Election Section

Charter schools work to seek accreditation

Jessica Brice The Associated Press
Tuesday October 15, 2002

SACRAMENTO — With high-tech art and music studios, ballet and tap dance classes and a theater, the Natomas Performing and Fine Arts Academy in Sacramento looks more like a private university than a public school. 

Natomas charter school director Ting Sun said the school was created as a “way for community members to bring new life into the educational system.” 

Nearly a decade after California passed one of the nation’s first charter school laws, Natomas — one of the original charter schools — will participate in a first-of-its-kind accreditation program that joins the state’s largest charter school advocacy group and a major regional agency. 

Many school officials hope the new accreditation program will counter the bad image created by a few charter schools. 

“I hope it validates a lot of what charter schools are doing,” said Rick Piercy, chair of the charter school network’s accountability committee. “It never hurts to raise the bar.” 

The program partners the California Network of Educational Charters and the Western Association of Schools and Colleges, one of six major regional accreditation agencies in the country.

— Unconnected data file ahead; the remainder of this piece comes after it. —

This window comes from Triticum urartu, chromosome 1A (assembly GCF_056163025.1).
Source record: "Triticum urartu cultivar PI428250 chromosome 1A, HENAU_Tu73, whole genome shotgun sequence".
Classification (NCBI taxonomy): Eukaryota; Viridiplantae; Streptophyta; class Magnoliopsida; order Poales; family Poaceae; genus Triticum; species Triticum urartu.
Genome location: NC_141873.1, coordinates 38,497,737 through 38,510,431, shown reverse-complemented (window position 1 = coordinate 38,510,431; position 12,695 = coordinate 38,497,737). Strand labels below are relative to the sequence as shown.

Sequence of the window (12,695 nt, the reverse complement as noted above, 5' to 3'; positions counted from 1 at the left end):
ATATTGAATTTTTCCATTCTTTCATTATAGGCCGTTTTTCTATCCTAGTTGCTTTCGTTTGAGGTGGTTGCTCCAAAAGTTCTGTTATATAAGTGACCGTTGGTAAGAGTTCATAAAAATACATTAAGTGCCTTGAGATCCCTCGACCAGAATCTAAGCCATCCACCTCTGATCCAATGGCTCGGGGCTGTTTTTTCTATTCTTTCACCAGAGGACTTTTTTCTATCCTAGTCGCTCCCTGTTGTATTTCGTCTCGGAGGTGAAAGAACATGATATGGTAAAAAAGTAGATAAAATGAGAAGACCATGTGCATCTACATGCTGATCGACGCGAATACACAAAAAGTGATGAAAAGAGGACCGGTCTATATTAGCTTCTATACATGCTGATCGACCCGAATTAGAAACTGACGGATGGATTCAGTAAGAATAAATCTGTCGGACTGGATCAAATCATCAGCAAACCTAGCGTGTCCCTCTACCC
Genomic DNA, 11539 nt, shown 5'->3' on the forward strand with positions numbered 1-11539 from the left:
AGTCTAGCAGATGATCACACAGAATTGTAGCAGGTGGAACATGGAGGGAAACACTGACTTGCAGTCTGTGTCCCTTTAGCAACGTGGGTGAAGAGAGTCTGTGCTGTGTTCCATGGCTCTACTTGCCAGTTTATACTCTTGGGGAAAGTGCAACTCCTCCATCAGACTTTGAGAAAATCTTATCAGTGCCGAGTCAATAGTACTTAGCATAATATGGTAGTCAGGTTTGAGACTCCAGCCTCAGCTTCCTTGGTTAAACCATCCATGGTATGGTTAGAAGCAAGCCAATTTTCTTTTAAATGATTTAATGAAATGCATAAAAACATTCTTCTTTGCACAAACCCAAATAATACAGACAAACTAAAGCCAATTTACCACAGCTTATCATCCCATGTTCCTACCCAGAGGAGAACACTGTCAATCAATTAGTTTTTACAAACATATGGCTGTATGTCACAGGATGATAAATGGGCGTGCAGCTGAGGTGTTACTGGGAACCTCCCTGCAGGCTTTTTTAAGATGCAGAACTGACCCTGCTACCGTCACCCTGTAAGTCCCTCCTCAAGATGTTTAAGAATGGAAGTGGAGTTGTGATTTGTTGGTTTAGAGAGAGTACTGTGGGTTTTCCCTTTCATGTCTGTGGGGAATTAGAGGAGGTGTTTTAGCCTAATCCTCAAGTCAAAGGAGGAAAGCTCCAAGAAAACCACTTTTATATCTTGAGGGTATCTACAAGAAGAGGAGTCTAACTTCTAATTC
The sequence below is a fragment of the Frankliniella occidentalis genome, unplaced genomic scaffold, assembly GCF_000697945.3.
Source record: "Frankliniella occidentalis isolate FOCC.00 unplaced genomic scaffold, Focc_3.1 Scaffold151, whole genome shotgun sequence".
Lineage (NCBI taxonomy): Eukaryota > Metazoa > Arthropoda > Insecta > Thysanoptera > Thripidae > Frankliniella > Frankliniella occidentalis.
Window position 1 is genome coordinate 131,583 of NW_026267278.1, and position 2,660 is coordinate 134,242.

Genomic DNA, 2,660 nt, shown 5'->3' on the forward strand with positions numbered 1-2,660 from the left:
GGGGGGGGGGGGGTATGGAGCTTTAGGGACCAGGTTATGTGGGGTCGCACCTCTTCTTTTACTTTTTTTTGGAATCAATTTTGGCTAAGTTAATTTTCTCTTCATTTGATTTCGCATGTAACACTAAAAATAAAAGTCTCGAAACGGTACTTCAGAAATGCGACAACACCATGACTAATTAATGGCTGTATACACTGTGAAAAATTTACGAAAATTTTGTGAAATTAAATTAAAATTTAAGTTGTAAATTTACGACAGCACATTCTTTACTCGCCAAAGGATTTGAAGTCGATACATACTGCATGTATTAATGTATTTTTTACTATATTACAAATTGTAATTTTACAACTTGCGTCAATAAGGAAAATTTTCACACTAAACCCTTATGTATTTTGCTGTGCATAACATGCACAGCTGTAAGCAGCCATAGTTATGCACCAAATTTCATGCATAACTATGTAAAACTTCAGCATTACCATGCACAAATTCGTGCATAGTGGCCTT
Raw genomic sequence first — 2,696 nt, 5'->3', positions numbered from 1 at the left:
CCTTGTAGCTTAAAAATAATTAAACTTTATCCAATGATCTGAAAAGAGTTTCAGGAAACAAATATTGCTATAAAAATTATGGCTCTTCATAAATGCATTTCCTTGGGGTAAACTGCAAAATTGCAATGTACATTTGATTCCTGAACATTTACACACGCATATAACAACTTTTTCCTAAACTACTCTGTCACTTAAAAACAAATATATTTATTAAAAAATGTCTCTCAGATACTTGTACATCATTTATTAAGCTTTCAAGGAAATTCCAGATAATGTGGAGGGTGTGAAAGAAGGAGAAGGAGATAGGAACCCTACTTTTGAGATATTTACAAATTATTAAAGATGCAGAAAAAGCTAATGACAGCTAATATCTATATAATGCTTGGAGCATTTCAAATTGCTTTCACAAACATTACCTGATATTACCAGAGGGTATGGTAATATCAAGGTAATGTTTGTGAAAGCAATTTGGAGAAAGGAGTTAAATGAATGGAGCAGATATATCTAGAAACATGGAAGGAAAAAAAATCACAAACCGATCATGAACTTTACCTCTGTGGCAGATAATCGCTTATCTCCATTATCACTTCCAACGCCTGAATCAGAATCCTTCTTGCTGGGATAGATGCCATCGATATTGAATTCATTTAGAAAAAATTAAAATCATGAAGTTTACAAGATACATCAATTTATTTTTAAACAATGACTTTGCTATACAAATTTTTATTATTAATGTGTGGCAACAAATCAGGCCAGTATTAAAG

Charter schools are public schools run by private organizations, such as parent and teacher groups or nonprofit organizations. In exchange for promises of increased accountability, the schools are allowed to bypass many of the regulations that govern other public schools. 

However, a recent string of problems with a handful of charters has prompted a new law requiring the publicly funded schools to follow extra financial requirements and obtain additional charters when opening far-flung satellite campuses. 

“The charter school movement has changed quite a bit since it started,” said Sun. “Unfortunately, because of some abuses, it has become more difficult for the mom-and-pop charters to start up.” 

The program will require schools to pass through financial and curriculum assessments. Schools that don’t pass will be denied membership into the California Network of Educational Charters, which represents about 70 percent of the state’s 436 charter schools.